Being a Widen DAMster: An interview with Corey Chimko, Global DAM Administrator at Cornell University Photography
1. How long have you been a Widen user?
About a year and a half. We launched our DAM system in January of 2012.
2. How often do you use the Media Collective?
Every day (except weekends - ha!). I’m on it all day every day.
3. In what area(s) of your organization is Widen’s DAM system being used?
The photo department primarily, but also users in every college and school that is affiliated with Cornell. Our primary users are the University’s top-level marketing department, then each college and school also has their own smaller marketing department.
Just about anyone connected to Cornell uses it; alumni, staff, students, faculty. Many log in primarily for photo research while others simply browse the collections rather than it being part of their workflow. Non-Cornell designers and news/internet media people also use our system. There are a lot of different groups.
4. For what kinds of activities are you using it?
The primary use is the photography archive, although we don’t think of it as archival tool, but rather as a place to do photo research for marketing purposes. The news and marketing departments use it to locate images for the Cornell website, on-campus publications, and the Cornell Chronicle.
It’s also used to deliver photos to our clients. When a photographer does a shoot, we upload the images to the Widen DAM system, deliver to the client, and then the images remain in the DAM solution in perpetuity. After the specific use for which the images are shot has passed, the images become available to the entire Cornell community.
External media and clients can order high resolution images directly through the DAM solution. We also use it to drive traffic to our e-commerce site, where we sell prints of events like awards ceremonies, graduation, reunion, and so forth. The Widen Media Collective is our most visible site, so we use it to drive traffic.
I personally upload and deliver assets with the DAM system. In terms of metadata, about 80% is entered offline in Bridge and then mapped during import to the Media Collective. We take full advantage of the metadata mapping feature.
5. How do your users use the Collective?
They download the photos we shoot and send to them, or use it for their own research and project-specific workflows. They use it to request high resolution images for print or optimized versions of images for their websites. They see it as a repository of all of the images that we have shot for them over the years. They can also upload and manage their own collections that don’t come from Cornell’s photography department.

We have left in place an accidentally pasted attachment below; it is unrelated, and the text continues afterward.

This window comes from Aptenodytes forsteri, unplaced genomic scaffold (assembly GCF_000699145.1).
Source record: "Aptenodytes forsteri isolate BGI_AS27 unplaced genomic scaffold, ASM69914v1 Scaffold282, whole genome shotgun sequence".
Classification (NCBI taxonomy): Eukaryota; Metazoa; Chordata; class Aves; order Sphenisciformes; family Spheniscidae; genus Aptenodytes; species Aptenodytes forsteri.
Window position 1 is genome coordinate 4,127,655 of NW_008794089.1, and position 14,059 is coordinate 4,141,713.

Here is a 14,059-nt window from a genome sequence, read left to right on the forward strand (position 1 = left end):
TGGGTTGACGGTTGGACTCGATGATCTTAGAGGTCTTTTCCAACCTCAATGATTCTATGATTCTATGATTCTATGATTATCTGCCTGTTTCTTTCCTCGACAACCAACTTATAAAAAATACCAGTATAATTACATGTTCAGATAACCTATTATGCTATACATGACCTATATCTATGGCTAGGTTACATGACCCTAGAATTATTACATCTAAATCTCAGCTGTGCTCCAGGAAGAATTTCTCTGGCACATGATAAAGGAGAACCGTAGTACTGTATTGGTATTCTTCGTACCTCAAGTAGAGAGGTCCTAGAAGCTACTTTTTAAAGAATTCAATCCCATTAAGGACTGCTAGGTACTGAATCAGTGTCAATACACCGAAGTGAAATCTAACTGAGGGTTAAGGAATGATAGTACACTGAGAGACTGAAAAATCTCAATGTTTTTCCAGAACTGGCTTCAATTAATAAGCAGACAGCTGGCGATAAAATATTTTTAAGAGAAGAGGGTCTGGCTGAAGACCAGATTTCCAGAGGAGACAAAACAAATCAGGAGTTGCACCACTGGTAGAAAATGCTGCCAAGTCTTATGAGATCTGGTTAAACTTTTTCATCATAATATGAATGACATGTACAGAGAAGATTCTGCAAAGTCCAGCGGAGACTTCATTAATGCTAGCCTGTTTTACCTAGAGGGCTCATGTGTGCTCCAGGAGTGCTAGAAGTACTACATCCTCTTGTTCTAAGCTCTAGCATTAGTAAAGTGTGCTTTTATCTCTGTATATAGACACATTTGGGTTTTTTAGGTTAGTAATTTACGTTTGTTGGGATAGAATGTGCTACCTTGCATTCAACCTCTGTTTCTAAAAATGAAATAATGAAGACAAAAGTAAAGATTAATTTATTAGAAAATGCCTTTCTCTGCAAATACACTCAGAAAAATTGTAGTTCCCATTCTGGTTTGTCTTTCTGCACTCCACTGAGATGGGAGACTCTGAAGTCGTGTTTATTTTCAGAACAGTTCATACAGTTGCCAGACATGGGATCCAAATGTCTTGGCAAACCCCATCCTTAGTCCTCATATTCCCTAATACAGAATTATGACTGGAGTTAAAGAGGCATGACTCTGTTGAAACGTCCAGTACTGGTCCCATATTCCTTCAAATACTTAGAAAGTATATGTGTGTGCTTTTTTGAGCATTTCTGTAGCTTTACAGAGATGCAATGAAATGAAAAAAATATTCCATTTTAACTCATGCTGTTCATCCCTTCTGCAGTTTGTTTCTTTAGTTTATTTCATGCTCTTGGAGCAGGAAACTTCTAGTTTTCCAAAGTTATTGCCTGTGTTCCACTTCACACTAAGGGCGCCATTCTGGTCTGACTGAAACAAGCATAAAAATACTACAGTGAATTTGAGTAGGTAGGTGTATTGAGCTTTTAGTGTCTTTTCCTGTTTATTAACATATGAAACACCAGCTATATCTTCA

If a client is working on a project, staff can collaborate by creating a collection and sharing it with their colleagues.
We frequently work with external designers and publishers by giving them a login so they can work with their Cornell clients' collections. Optimized images can be sent to public media such as the New York Times or Fox News.
6. What is the most useful thing the Media Collective does for you?
The upload speed is key. I would say that the biggest problem with any system we have used in the past was that it couldn't cope with the volume of content we have and the speed at which it needs to be delivered. Widen does it like a charm; it’s amazing how fast it is for us.
The metadata mapping feature also saves us a tremendous amount of time. It’s faster to input our metadata in Bridge; importing it rather than re-entering it or entering it within the DAM is far faster.
7. What are your favorite apps on your smart phone?
Words with Friends, Tumblr, Kindle, Evernote, Pinball Arcade, Lumosity. Oh and Cooliris, which is a VERY cool photo app.
8. Which tech websites or blogs do you follow?
Nothing fanatically, but I do follow the Widen blog and the LinkedIn Widen page, and sometimes browse wired.com or ZDNet. Whatever is big in the news gets fed my way.
9. What do you think is the most important thing other users should know about using a digital asset management system?
The number one thing is to know your users and understand what their needs and workflows are. I’ve come across many good digital asset managers who are diligent about organization and metadata, but they don’t understand how to tailor search to the way their users are searching, or how to make functionality transparent for people who may not be tech savvy. Functionality that, as an internet user, you might assume they know how to do: browsing a category tree for example, or using an advanced search. Many users will do one very broad search and, if they don’t find exactly what they’re looking for right away, they assume that it’s not there.
When you understand the way in which your users think - they may be using terminology or folksonomies unknown to you - you can then incorporate that into your system. I think users vastly underestimate both the usefulness and the complexity of DAM systems, so user education is very important, but also perhaps one of the most difficult challenges that a digital asset manager faces.